Get your crew together
Each player character will have a time-based progression system called “talents.” Said talents affect your in-game skills and interactions with different elements. They can unlock upgrades for things like better weapons, stronger radar, etc.
We were shown a small skirmish between two sides — each with a giant mothership, a medium gunship, and a handful of small fighter jets. Normally a battle of this scale in Dual Universe would involve anywhere from 20 to 30 players. But for this demo, we saw about four players on each side. However, we were told that it could take a normal group of players weeks to assemble a fleet of this scope considering the necessary manpower.
Each player also takes on specific roles. A pilot commands the craft, using their in-game talent progression as well as individual flying skills. A gunner occupies the aforementioned gunner seat and handles weapon duties. Gunners also use the radar to identify enemies, which takes time and must be taken into consideration when battling.
There are also helpful roles you can take. The mechanic (or mechanics) repair ships and uses the cubes previously mentioned to cover holes in the ships hull. Ammo transporters have the very simple but very essential job of refilling/replacing the ammo containers. The roles should make battles feel like you are but one part of a giant team, composed of people each doing their own job to succeed.
Explosions… in space!
The battles in Dual Universe look impressive so far. We saw the battleship completely decimate a medium-sized gunship in a matter of minutes, turning the hull into confetti. A dogfight between two fighter jets got hectic, with one taking damage to its engine and having to attempt to get back to the battleship for repairs.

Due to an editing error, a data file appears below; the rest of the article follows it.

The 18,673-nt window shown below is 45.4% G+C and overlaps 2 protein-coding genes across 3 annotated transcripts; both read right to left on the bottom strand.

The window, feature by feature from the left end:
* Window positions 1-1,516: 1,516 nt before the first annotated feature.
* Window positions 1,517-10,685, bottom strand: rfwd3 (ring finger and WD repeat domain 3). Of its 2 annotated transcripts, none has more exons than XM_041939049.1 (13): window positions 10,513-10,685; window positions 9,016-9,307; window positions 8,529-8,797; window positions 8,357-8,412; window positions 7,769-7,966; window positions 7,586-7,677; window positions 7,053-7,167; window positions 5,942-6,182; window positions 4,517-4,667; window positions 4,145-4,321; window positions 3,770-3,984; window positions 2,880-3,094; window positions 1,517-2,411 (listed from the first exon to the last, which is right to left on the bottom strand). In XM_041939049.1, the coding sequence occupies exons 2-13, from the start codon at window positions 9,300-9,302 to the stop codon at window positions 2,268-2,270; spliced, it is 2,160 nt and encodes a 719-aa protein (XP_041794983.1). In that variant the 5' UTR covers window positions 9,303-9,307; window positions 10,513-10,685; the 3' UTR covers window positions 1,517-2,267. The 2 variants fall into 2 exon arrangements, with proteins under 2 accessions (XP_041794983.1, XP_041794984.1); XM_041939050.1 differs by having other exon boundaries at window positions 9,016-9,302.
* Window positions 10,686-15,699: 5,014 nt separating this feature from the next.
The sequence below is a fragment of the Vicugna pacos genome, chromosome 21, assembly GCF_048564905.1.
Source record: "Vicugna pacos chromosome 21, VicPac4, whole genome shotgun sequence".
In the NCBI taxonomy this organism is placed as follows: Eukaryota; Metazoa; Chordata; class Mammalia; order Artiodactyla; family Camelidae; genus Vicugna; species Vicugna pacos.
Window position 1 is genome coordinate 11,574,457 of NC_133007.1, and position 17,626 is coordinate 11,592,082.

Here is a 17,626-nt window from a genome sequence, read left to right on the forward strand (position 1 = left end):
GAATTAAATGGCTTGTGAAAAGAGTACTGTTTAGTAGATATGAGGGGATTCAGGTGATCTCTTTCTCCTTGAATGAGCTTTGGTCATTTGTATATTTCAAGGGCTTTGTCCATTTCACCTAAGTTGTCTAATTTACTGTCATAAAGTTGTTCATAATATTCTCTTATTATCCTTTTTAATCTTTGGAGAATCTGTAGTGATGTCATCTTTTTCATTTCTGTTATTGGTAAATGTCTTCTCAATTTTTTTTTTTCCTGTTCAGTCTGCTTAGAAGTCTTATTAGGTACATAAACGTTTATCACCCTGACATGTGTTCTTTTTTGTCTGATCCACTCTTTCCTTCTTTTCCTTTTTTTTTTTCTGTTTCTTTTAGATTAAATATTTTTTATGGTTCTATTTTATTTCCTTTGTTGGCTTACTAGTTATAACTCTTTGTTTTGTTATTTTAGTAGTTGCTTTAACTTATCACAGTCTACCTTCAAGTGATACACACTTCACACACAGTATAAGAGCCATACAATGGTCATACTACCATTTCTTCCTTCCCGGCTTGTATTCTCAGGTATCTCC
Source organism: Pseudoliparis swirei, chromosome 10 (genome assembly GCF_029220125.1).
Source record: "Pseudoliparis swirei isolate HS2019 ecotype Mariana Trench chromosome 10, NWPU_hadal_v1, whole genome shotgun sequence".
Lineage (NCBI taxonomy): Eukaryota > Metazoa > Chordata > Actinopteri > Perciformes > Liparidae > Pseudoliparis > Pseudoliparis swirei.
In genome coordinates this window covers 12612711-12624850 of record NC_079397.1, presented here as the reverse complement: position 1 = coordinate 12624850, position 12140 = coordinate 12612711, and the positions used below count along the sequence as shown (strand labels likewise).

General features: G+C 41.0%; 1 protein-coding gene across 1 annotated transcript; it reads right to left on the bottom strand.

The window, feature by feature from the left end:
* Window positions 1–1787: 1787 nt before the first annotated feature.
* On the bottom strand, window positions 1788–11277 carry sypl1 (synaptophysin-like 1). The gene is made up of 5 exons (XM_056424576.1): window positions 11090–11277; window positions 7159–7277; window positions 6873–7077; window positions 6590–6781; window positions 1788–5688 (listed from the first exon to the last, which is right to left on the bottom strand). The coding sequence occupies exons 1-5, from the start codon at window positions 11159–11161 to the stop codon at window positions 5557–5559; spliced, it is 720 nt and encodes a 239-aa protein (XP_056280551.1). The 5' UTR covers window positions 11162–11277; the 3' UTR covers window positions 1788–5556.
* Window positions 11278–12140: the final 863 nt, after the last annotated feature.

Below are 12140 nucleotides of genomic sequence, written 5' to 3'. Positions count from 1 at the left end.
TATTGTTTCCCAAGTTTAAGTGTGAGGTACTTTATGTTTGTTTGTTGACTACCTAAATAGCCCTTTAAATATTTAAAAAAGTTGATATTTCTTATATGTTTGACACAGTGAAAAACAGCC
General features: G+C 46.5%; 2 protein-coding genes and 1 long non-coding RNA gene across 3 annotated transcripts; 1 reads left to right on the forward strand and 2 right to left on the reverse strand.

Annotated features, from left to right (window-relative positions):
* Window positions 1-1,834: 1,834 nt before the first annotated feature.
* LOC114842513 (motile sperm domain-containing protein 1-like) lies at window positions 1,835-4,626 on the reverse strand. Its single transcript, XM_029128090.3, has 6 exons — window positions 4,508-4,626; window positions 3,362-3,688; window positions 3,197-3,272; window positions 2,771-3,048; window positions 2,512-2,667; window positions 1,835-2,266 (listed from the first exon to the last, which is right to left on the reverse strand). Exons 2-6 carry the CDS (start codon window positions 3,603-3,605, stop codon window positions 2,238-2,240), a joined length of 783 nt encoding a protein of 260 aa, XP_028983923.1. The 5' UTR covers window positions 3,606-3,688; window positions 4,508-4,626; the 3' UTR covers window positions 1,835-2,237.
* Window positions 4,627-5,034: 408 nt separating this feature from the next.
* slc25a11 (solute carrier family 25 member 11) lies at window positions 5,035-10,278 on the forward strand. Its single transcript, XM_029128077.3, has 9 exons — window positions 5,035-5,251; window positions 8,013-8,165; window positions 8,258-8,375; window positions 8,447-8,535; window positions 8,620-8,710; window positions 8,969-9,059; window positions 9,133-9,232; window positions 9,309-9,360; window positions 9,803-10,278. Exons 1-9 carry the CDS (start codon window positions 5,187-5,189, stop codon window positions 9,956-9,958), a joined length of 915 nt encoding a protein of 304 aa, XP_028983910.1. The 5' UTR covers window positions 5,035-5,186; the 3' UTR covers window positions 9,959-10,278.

Everything must be considered in battles — even the angle weapons are pointed. Weapons can’t really move, so they must be strategically placed on ships to best utilize their specific cone of vision. Battleships often came equipped with lasers or turrets on the back and side to defend itself from incoming fighters. For example, we saw a fighter circling a battleship peppering it with tiny hits as the large cannons were unable to target it, much like the opening space battle from Star Wars: The Last Jedi.
When it became clear what side was victorious, the losing side sounded off their “retreat horn.” Battleships were abandoned as they rocketed away from the battle. Afterward, the winning side can do what they please with the spoils of victory. You can scrap ships for parts or, even better, capture the “core unit” on the battleship to add it to your own fleet — after making the needed repairs, naturally.
Fight whoever, whenever, however
The team is also working on “territory warfare,” involving planetside ground-based combat. This is where players can capture areas from their enemies to control the surrounding area. Also, of course, there is “avatar versus avatar” combat planned as well. The team plans to give players more options to be sneaky as well, like blasting open doors or going under or above structures for more tactical approaches.
Overall Dual Universe looks ready to provide an unheard-of level of customization and freedom to players to rule their worlds, and conquer others, as they see fit. The game is still in development, and still in Alpha testing — but more will be planned for the future. You can find out when those tests will happen by signing up for alerts on the website.